It is impossible to describe how enormously distressed I am by this situation and I am certainly too ill to attend the House of Lords today.
In the interests of my party and all concerned, I will now release a statement that I have prepared:
In 2009, I was the subject of a smear campaign in relation to House of Lords allowances. The timing of this campaign was clearly chosen as it was in the middle of major election campaigns, for which I was then responsible. I warned Nick Clegg how I considered that the party might be damaged in those elections as a result of those allegations. I said that I would bring forward my planned resignation as the Liberal Democrats Chief Executive on health grounds. I had not intended resigning until after helping Nick and the party through the 2010 General Election campaign.
There may have been 180 MPs at the Conservative party’s away day at Chipping Norton’s Crowne Plaza but even the most mischievous of them were in lockdown over the event, instructed by the pugnacious Lynton Crosby not to reveal anything about the polling information or campaigning tips discussed at the heavily guarded event on Thursday.
The attendees were not even allowed to talk about their smart casual dress; the pasta and Caesar salad lunch; the game of football on the lawn.
Most of the political class have spent the past few days watching a Vince Cable and Nick Clegg battle for position at the Lib Dem conference. But when they return to Westminster tomorrow they will find another fight underway over who becomes deputy speaker of the House of Commons.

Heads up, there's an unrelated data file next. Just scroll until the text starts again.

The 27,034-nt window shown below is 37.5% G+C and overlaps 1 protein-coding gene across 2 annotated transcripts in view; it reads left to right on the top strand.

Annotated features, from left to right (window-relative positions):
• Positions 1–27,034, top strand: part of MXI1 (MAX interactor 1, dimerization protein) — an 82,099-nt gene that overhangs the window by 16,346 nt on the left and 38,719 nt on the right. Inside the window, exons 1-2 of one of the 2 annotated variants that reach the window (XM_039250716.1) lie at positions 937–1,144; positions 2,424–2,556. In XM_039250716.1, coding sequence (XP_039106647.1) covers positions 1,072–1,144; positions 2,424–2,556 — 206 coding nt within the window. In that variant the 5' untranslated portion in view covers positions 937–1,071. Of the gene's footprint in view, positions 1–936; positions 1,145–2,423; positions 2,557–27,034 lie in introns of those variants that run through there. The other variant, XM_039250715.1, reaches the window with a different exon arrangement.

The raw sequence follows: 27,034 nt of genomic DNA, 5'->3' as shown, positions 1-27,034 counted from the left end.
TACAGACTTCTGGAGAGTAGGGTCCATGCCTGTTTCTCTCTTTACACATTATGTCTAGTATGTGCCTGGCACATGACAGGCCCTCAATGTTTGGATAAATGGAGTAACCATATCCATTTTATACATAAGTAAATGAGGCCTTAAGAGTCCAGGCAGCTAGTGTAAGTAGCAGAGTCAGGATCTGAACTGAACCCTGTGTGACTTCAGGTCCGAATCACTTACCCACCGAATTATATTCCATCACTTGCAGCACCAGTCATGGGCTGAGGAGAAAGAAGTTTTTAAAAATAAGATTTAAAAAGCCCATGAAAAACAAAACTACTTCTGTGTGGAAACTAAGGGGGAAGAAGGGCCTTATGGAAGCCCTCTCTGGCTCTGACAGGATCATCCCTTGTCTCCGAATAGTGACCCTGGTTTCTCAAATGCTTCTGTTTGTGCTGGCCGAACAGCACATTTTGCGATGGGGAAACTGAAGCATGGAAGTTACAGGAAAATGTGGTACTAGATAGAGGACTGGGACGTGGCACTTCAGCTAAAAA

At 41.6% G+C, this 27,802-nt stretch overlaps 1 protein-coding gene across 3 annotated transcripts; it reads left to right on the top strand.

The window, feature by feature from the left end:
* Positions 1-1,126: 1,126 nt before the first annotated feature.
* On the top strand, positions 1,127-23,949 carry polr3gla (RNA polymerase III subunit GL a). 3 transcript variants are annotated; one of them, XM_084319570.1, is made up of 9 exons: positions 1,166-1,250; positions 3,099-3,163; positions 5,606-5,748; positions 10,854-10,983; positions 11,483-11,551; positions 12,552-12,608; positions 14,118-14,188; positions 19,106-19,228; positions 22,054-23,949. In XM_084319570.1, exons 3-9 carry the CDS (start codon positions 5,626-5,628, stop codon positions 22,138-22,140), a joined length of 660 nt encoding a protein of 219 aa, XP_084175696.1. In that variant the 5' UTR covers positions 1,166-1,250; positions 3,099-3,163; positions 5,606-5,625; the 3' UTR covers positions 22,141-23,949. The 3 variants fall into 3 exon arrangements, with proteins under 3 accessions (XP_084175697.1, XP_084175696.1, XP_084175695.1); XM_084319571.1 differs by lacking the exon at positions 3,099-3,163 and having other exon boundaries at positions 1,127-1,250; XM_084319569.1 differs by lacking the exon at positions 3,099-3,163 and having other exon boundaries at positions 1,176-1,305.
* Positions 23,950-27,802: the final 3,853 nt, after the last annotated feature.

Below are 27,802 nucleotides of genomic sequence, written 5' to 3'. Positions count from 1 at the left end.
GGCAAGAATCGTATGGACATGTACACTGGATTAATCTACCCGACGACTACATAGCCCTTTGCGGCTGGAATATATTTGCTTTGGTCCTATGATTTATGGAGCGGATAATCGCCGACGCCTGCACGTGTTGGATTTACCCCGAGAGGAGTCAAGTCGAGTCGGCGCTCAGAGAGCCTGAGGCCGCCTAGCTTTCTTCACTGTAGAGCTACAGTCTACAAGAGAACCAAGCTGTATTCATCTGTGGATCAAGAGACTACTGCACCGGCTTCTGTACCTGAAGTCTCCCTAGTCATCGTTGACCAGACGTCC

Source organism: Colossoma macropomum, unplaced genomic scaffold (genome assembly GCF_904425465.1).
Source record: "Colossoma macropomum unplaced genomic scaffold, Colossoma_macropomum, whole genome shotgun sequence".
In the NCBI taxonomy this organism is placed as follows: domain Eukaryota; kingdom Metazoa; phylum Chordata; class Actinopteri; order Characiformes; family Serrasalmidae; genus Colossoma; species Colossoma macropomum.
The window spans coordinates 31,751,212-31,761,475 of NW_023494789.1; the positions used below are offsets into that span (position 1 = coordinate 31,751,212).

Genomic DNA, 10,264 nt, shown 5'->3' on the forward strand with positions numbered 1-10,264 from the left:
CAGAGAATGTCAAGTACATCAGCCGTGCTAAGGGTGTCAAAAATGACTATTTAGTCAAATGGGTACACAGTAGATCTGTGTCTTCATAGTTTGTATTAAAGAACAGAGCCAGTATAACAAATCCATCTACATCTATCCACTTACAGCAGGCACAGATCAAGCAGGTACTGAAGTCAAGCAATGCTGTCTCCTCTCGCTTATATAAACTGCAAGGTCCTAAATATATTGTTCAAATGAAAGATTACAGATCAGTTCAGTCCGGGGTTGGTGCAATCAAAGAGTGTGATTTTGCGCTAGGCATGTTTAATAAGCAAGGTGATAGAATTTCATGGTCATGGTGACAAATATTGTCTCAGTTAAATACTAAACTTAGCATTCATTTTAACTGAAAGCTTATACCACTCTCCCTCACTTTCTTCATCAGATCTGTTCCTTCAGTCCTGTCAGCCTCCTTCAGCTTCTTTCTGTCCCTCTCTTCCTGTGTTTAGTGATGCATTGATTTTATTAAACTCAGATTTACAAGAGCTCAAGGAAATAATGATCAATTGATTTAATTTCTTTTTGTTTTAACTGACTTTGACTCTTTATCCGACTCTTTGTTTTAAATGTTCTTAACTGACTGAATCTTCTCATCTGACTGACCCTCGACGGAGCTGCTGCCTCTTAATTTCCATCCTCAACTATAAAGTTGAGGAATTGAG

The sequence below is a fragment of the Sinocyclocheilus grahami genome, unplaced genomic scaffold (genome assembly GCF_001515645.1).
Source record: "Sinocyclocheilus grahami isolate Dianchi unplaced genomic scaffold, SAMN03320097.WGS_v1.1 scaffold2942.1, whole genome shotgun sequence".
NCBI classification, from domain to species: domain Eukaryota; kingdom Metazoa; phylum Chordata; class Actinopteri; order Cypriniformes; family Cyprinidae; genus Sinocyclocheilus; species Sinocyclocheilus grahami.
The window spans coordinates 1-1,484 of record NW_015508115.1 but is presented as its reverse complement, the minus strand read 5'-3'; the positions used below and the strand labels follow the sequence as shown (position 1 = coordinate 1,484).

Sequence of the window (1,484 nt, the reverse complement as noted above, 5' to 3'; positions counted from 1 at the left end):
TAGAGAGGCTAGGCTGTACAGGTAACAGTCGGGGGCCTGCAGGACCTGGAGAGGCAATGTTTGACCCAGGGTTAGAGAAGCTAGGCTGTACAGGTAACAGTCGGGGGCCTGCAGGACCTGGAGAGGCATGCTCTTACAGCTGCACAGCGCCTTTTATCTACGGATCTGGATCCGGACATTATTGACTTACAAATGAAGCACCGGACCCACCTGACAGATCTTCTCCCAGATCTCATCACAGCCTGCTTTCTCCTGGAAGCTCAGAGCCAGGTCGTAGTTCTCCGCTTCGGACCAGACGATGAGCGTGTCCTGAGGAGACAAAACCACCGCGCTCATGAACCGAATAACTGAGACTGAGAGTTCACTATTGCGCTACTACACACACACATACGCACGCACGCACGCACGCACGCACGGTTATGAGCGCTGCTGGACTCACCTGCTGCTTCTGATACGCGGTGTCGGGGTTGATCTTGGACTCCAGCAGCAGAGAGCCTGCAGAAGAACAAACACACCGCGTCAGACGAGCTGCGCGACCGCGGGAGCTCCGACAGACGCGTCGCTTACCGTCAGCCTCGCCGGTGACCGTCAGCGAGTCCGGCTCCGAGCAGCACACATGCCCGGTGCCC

The post, vacated by Nigel Evans after he was charged with a series of alleged sex offences
against last week, must be filled by a fellow Tory. Those poised to throw their hats in the ring include Brian Binley, a right-winger and leading light in the 1922 backbench committee; Sir Roger Gale, a grandee who has spent three decades on the benches as MP for Thanet North; and Eleanor Laing, Downing Street’s preferred choice. (Also Nadine Dorries is said to be interested.)
Just to pour a bit more controversy over the Conservative Renewal conference (where Tim Loughton made his comments about Sarah Teather) Robert McLean, the chair of the Windsor Conservative Association, was also forced to put out a curious statement. In this he disavowed comments from George Bathhurst, Windsor councillor and a organiser of the conference.
Robert McLean, Chairman of the Windsor Conservative Association, said:
Windsor Conservative Association (‘WCA’) wishes to make clear that it wholly dissociates itself from recent comments made by George Bathurst in relation to the Conservative Renewal conference that do not reflect the views of WCA nor our member of parliament.
Tim Loughton on Saturday made an astonishing attack on Sarah Teather, accusing the former families minister of not “really believing in family” as he remarked that she “certainly didn’t produce one of her own”.
Mr Loughton, who worked with Ms Teather in the education department before they both lost their jobs in last year’s reshuffle, made the remarks in a debate on promoting the family at the Conservative Renewal Conference in Windsor.
He told the audience that Ms Teather, who has announced she is stepping down as a MP in the next election, was a “huge disappointment” in office.
“The person who was actually in charge of family policy amongst the ministerial team at the DfE was Sarah Teather. Which was a bit difficult because she doesn’t really believe in family. She certainly didn’t produce one of her own. So it became a bit of a family-free zone. I think that is a huge disappointment,” he said.
One Lib Dem minister on Monday described his remarks as “shocking”.
Mr Loughton made the remark as he was discussing the problems he had promoting marriage and family within coalition government, clearly annoyed at the Lib Dems opposition to marriage tax breaks — a policy that his party has finally got the government to back in return for getting the gay marriage bill through parliament.
His remarks in a session on “marriage and the family –how do we hold onto the family, in